U.S. FTC probing whether VW intentionally destroyed documents

Fri Nov 11, 2016 5:06pm EST
 
Email This Article |
Share This Article
  • Facebook
  • LinkedIn
  • Twitter
| Print This Article | Single Page
[-] Text [+]

By David Shepardson

WASHINGTON (Reuters) - The U.S. Federal Trade Commission wants a federal judge to allow the agency to take additional testimony from Volkswagen AG's (VOWG_p.DE: Quote) U.S. unit over allegations the German automaker intentionally destroyed documents last year over its diesel emissions scandal.

The FTC said in court documents filed late Thursday that it has been investigating since March whether Volkswagen Group of America destroyed documents related to its "Dieselgate" scandal.

VW admitted in September 2015 to installing secret software in its diesel cars to cheat exhaust emissions tests and make them appear cleaner in testing than they really were. In reality, the vehicles emitted up to 40 times the legally allowable pollution levels.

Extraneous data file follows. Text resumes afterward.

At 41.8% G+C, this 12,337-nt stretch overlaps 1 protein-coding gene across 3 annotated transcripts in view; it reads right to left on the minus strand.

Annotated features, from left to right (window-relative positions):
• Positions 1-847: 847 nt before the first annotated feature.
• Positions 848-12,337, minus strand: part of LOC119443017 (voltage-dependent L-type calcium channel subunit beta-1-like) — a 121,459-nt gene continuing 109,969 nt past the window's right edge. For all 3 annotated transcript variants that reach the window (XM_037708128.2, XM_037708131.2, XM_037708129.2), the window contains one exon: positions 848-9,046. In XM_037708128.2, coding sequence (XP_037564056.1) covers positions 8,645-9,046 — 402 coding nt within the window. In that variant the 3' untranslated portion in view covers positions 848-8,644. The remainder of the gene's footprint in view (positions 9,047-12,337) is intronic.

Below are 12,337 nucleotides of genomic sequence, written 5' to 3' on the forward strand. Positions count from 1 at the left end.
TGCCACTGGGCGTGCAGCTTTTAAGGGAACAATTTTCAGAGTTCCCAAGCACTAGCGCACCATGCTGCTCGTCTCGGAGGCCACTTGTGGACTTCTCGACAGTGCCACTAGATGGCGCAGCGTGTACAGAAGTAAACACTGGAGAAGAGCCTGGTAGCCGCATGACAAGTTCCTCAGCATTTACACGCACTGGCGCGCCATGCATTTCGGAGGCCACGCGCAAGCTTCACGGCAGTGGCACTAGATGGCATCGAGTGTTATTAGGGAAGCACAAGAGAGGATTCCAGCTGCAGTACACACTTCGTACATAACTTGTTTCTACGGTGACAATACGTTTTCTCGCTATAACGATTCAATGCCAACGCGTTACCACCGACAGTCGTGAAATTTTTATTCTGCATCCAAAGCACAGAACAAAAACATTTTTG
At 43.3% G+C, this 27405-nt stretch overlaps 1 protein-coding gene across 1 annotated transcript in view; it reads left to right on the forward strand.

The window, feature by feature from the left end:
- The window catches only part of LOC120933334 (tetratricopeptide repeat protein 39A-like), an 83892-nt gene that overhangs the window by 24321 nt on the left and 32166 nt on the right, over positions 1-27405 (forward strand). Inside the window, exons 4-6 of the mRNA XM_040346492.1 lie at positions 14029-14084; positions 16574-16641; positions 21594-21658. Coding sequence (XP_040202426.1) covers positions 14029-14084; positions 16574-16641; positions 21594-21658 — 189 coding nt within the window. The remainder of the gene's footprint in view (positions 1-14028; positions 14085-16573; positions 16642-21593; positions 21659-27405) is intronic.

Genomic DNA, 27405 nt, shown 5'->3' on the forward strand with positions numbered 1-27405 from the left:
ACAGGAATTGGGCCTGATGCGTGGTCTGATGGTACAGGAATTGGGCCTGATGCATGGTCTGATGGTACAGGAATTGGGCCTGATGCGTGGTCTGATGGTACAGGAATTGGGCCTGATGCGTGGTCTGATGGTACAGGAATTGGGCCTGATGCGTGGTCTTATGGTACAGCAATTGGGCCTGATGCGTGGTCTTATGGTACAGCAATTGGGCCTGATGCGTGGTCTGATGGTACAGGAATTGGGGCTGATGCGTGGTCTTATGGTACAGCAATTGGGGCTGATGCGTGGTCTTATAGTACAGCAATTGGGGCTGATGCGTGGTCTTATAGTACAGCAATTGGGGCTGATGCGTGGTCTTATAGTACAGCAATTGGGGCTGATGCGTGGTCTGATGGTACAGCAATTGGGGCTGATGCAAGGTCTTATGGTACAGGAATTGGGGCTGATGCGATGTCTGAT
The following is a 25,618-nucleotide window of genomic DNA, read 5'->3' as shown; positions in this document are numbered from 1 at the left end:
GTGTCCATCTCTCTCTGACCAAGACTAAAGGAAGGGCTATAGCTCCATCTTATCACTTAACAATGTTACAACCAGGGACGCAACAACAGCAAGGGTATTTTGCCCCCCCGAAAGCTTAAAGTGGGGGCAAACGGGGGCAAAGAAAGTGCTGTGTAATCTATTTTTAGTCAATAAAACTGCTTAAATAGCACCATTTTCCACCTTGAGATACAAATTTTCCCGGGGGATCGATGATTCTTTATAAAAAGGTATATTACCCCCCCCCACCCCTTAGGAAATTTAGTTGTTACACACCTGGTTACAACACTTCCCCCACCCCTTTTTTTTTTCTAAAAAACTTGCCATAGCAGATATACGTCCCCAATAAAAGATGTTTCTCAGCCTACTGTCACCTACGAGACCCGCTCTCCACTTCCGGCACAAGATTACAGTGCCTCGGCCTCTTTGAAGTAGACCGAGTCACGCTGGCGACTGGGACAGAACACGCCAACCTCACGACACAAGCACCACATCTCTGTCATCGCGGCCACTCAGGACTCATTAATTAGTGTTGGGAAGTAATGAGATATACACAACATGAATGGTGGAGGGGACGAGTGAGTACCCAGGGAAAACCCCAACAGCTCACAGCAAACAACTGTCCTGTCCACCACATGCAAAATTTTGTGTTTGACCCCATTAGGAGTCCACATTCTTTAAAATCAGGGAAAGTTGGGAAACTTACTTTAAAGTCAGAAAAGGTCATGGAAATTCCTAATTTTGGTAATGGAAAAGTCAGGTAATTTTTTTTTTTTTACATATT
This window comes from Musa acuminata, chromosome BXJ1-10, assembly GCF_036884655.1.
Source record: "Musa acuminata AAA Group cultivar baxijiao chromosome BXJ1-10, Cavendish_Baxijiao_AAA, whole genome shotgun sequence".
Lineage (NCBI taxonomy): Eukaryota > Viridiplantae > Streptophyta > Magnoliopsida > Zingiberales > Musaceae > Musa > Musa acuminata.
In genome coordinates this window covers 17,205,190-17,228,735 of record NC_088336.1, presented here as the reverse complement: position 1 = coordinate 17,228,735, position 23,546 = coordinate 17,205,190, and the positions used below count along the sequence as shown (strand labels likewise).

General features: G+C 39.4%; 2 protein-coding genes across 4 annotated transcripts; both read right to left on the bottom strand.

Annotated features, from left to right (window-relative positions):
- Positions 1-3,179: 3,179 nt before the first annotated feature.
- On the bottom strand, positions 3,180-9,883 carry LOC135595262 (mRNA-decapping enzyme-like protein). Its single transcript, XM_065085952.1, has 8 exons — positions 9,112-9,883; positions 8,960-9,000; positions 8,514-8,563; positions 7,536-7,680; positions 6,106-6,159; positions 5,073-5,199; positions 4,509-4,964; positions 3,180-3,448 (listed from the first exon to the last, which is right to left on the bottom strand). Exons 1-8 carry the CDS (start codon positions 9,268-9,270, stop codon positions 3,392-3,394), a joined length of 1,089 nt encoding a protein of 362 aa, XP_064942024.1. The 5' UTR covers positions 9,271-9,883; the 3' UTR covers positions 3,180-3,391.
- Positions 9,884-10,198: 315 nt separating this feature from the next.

The FTC said a Volkswagen witness at an August deposition could not answer 250 separate questions and now wants court approval to question another VW official.

Volkswagen spokeswoman Jeannine Ginivan said Friday the automaker "continues to cooperate with the U.S. Department of Justice and work with other government agencies to make things right for our customers and achieve a fair resolution."

VW has previously faced allegations it destroyed documents - both in a whistleblower lawsuit and state lawsuits.

In March, a fired Volkswagen Group of America employee filed a whistleblower lawsuit, accusing VW of deleting documents and obstructing justice in the diesel emissions investigations.

Daniel Donovan, who worked as an information technology employee in VW's general counsel office, claimed in his lawsuit that he was fired in December 2015 "because of his refusal to participate in a course of action" that would destroy evidence and obstruct justice.   Continued...

 
Attendees take part in the 2016 Volkswagen Passat reveal in the Brooklyn borough of New York September 21, 2015.     REUTERS/Darren Ornitz